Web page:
Anorak | Numan Haider: The Good Muslim Who Wasn’t A Muslim But Just A Single Lad Looking For Love

Numan Haider: The Good Muslim Who Wasn’t A Muslim But Just A Single Lad Looking For Love

by | 24th, September 2014

numan haider

WHO was Nudam Haider, the teenager shot dead in Australia? Was he primarily a nutcase, a Muslim or a lovelorn teenager?

The ABC :

Haider, whose family arrived in Australia from Afghanistan about 10 years ago, was a conscientious boy until a couple of years ago, when he began associating with people who held radical Islamist views.

Haider’s parents grew worried as he began staying out late at night and would not return home for extended periods. He had been associating with a radical Islamic group called Al-Furqan, though it is understood he had recently moved away from the group.

Based in Springvale, in Melbourne’s south-east, associates of Al-Furqan were the targets of terrorism raids by Victoria Police and the Australian Federal Police in 2012.

The Guardian  reports on Haider’s niceness:

Abdul Numan Haider was quiet, gentle and softly spoken, friend says. Youth camp mate says teen terrorism suspect shot dead by police in Melbourne seemed to be looking for answers…

At a Muslim youth camp in Victoria early last year, Abdul Numan Haider attended every lecture, enthusiastically took part in sport and tried his best at camp quizzes. He had to be woken up for dawn prayer but he never complained.

Haider’s cabin mate spent nine days with him and remembers him as “quiet, very gentle, very softly spoken”. The camp catered for young people of all backgrounds, many from disadvantaged families. The theme last year was “The Prophet”.

And then the paper gets confused:

The man, who prefers to remain anonymous, says he remembers, too, that Haider seemed to be looking for answers, and asking questions. He was curious, trying to work out his place in the world, and in Australia, as a young Muslim man.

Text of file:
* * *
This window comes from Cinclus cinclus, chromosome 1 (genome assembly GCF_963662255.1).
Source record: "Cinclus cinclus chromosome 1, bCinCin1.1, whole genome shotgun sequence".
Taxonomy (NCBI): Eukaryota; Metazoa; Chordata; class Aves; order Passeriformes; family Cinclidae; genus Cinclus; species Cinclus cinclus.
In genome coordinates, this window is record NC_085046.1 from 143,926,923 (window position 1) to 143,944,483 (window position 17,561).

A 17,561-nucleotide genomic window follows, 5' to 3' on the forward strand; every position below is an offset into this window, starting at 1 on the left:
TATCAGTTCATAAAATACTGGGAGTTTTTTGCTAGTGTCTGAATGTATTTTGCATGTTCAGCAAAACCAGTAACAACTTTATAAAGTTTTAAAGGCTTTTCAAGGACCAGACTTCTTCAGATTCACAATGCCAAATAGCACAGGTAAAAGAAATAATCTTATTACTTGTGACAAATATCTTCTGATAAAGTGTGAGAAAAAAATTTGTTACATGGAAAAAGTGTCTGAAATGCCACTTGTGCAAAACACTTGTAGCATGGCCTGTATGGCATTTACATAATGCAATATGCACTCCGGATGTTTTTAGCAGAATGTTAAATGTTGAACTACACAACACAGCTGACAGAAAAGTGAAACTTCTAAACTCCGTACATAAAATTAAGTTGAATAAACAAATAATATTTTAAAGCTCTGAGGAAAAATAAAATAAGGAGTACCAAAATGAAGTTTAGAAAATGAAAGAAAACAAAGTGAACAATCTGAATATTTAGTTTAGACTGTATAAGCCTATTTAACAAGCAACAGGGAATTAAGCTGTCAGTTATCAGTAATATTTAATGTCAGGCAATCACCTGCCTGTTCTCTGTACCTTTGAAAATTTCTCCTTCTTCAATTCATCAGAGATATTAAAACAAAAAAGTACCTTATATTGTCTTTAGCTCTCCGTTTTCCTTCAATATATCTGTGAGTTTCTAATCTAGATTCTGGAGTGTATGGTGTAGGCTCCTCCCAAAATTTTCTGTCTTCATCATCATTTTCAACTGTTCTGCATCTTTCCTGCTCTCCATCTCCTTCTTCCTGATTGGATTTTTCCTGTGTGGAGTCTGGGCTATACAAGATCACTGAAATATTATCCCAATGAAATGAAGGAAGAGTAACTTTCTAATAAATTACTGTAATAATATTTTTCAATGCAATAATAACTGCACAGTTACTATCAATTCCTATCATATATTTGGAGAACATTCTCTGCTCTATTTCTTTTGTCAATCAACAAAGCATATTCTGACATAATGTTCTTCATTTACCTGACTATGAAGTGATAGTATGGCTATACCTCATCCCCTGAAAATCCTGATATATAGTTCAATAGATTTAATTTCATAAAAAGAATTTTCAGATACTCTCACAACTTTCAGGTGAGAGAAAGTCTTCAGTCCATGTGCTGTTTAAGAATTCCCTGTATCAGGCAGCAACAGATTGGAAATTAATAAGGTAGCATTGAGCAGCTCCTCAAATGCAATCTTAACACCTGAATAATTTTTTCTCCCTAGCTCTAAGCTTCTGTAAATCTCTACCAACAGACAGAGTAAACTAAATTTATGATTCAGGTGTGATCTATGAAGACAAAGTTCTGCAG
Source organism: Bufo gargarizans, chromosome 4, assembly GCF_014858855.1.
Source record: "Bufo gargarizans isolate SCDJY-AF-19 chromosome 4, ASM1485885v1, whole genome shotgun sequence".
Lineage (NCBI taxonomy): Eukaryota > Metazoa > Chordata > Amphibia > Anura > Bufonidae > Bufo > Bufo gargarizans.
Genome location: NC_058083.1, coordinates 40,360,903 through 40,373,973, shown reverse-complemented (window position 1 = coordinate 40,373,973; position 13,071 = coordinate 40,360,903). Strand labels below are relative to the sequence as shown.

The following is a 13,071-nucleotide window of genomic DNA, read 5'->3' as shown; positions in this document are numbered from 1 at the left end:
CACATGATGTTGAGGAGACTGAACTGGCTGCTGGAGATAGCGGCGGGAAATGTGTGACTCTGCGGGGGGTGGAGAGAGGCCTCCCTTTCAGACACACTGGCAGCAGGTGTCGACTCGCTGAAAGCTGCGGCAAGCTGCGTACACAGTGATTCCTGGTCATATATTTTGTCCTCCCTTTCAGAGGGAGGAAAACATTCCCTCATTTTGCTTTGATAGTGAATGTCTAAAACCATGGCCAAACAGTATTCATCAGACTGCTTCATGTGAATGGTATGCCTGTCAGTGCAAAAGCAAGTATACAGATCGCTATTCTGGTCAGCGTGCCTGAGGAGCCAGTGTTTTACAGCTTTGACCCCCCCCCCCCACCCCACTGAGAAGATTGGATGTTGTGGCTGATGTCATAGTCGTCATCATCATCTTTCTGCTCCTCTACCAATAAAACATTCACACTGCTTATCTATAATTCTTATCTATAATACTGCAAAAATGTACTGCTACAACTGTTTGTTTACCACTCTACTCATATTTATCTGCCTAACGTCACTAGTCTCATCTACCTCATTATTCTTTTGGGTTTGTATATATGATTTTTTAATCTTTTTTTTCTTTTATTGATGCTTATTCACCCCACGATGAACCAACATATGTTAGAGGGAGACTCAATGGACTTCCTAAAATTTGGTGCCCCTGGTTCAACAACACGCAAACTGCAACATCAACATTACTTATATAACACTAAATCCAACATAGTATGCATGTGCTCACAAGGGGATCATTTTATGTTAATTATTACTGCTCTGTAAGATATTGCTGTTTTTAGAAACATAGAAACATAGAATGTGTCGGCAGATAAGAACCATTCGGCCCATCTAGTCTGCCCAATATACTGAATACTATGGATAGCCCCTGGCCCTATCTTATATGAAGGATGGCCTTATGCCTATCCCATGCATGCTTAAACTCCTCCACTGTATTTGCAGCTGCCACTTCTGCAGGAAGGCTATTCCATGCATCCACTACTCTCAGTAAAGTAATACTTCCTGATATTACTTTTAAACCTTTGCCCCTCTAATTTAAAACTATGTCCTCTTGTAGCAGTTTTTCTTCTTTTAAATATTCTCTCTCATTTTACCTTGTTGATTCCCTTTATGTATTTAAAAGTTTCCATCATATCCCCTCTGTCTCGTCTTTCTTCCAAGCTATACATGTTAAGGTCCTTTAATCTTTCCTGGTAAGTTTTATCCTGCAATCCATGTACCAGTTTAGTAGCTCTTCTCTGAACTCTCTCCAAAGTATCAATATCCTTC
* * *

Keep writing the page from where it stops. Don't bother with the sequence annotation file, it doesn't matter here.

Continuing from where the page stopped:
“I didn’t think he was very learned about the religion. His knowledge was basic, he was not well informed,” he said. “I do remember he was the most gentle, quiet, loving person in the camp.”

To which the paper adds:

For those who knew Haider, what he is alleged to have done is unfathomable. He was a “skinny small boy”, a devout Muslim who prayed at the Hallam mosque in Narre Warren, among other places.

And more confusion:

One man, Mustafa, demanded to see the CCTV footage. Several asked why the police had not shot Haider in the leg rather than killed him. Another said that the cancellation of passports had led to distrust of police and intelligence agencies.

Police and politicians were anxious to calm everyone down and went out of their way to emphasise that what happened on Tuesday night was not about religion or ethnicity, but about allegations about the actions of an individual.

They are nervous about Islamic anger and equally anxious about anti-Muslim sentiment spilling out of control.

Eh? They say it’s not about race but it is about race and religion?

“Victoria police will not tolerate any act of racism and intolerance,” said [Victoria’s police commissioner, Ken] Lay. “Extreme behaviour has nothing whatsoever to do with faith”.

Go that? The Guardian hasn’t. Because it then notes:

The man who shared a cabin with Haider tried to explain the complexity of what many Muslims are feeling. “There’s always a sense of misplacement and doubt over whether you belong,” he said.

The Daily Mail hears from another source:

Firebrand Islamic preacher Mohammed Junaid Thorne has described the 18-year-old man shot dead last night as a ‘wonderful, practicing (sic) brother’ who was ‘murdered by authorities’.

The Age  reports on what Haider was up to:

Police suspect the 18-year-old man shot dead outside the Endeavour Hills police stationed planned to behead officers and post the images online. Numan Haider used a small knife to attack an Australian Federal Police officer and a Victorian policeman before he was shot dead with a single shot.

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Posted: 24th, September 2014 | In: News Comment (1) | Follow the Comments on our RSS feed: RSS 2.0 | TrackBack | Permalink